TORONTO -- Home decor chain Pier 1 is just the latest retailer joining a growing list of businesses closing their shops in Canada.

Other big retailers that are either shuttering stores or going bankrupt include Carlton Cards, Bench and Forever 21. Doug Stephens, founder of consulting agency Retail Prophet, and other analysts say the closures were hardly a surprise.

The “wholesale collapse of the mid-tier of retail” has been happening for the better part of a decade but in recent years there have been up to 20,000 store closures across North America, he said.

The general reason for those closures in Canada is the retailers’ lack of understanding of their customers’ new habits. They also didn’t appreciate the meteoric rise of online shopping, Stephens and other analysts said.


Sally Seston, founder of boutique firm Retail Category Consultants, told in phone interview, for many of these brands “they’ve lost touch” with their shoppers.

“They don’t understand them anymore. They have no community with them. They’re not meeting their needs,” she said, adding that in many cases, these companies had been struggling for some time, with online shopping “kicking them in the teeth.”

By the time these companies attempt restructuring, their last-ditch efforts are too late, she said.

Stephens agreed and said all businesses today have to provide an experience for consumers, promising them “time well-saved or time well-spent.”

He cites the online shopping platform Amazon as an example of saving people time, and clothing giant Nordstrom as an experience of luxurious shopping. Stores that are closing are offering neither of those things, he said.

“Often times what we find is that these are not brands that have necessarily carved a distinct … piece of the market,” Stephens said. “They’ve been sort of left to languish in the middle of the market.”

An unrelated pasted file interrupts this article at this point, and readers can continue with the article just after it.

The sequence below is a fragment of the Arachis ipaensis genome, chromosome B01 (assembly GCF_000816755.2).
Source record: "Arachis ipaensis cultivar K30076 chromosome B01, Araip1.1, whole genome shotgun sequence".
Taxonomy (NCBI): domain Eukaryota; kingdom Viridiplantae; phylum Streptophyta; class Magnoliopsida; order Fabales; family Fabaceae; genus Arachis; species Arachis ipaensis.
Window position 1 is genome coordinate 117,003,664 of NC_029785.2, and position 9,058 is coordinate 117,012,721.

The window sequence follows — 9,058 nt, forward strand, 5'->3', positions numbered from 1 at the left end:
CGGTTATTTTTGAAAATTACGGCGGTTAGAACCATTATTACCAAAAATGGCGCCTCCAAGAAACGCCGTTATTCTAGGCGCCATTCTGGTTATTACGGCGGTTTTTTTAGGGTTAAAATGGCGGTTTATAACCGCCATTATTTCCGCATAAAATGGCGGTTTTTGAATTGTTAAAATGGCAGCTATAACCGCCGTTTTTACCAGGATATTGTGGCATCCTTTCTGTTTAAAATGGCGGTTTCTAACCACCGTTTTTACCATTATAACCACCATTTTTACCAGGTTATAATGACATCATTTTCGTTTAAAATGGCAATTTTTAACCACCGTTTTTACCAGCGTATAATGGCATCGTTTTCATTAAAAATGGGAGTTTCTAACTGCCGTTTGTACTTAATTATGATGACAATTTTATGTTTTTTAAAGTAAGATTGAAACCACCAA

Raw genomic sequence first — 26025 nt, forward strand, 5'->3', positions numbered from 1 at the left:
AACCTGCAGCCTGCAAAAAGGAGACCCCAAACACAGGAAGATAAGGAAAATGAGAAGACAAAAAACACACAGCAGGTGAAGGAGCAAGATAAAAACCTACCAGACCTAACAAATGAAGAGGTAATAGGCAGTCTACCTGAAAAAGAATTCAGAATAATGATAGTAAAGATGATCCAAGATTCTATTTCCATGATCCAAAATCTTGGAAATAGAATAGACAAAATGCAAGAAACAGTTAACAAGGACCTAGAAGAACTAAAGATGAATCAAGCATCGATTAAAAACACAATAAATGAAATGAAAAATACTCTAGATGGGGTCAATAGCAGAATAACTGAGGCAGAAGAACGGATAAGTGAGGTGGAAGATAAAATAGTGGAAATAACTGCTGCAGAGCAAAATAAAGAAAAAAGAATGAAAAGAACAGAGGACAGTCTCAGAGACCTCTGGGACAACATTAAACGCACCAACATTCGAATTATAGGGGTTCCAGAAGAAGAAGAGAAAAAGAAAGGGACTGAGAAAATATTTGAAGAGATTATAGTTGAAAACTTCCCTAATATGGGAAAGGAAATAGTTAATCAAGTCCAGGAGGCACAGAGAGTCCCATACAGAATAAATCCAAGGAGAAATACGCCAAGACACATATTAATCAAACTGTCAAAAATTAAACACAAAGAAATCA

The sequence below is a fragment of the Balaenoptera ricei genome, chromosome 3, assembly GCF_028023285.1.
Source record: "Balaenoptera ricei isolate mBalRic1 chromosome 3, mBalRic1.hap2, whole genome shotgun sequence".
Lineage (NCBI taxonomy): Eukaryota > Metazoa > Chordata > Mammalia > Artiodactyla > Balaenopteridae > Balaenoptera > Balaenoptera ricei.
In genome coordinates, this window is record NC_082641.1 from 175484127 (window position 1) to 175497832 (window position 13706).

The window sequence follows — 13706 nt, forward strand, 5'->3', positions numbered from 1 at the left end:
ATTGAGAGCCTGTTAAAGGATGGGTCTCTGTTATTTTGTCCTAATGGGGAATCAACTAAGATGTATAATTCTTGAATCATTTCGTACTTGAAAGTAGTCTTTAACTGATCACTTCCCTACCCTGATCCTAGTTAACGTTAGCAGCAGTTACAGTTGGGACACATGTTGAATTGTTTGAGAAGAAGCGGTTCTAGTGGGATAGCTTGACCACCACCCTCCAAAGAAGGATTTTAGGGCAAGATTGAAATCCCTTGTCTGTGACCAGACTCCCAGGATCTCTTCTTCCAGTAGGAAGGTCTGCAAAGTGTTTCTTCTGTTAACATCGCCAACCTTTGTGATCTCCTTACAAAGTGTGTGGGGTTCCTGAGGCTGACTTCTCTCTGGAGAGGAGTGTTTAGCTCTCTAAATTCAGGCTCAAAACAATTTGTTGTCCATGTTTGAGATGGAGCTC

All of the analysts noted the influence online shopping has had on all companies, particularly bricks-and-mortar stores, as well as consumers’ desires for the convenience of shopping from home.

“A lot of these stores really haven’t changed in the last 10 to 20 years but the consumer definitely has,” Craig Patterson, founder of online publication Retail Insider, told

“We’ve come to have these expectations that we can get things new (and) quickly now, how we want them, how we want them,” he noted, saying that the best retailers make the shopping experience seamless.

But Seston points out that digital-native businesses also realize the power of having a physical location.

“What they’re bringing is a great understanding of their shopper and they’re not afraid to experiment in their retail location,” she said, citing pop-up shops or temporary outdoor malls.

She mentioned that some brands are also using temporary leases in popular neighbourhoods as a way to test new products.


For struggling companies, filing for bankruptcy can provide some breathing room.

Seston and others pointed out that some of these large companies end up choosing to file because it’s a means to shut down stores to make the company more nimble.

A bankruptcy filing can give them a “chance to hopefully limp along in the future on a smaller format basis and try and rebuild the brand again,” she said.

She added that bankruptcy allows companies to renegotiate with their creditors and, in some cases, the firms or malls who own their lease.

Seston said when a company declares bankruptcy, it forces lease owners to pay attention and be more willing to renegotiate rent rates because they “don’t want a hundred empty stores.”

If mid-tier stores can’t afford the rent, the mall or shopping plaza will look undesirable for customers, she noted.


Maureen Atkinson, a senior adviser of research insights at J.C. Williams Group, suggested that the worst wave of store closures occurred two years ago and that the number of closures is “actually decreasing.”

Competition from similar or more consumer-savvy stores is another big factor in retail failures.

Last year, more than 9,300 retail stores closed in the United States, according to Coresight Research. And according to Retail Insider, more than 100 foreign retailers have entered the Canadian market in the last three years alone, adding to the competitive pressure.

But Patterson also points out that bigger brands such as Nike and Canada Goose are shifting focus to sell their products in their owns stores and away from multi-brand retailers or department stores. This move can be devastating to retailers who host multiple brands, analysts said.

With a file from writer Graham Slaughter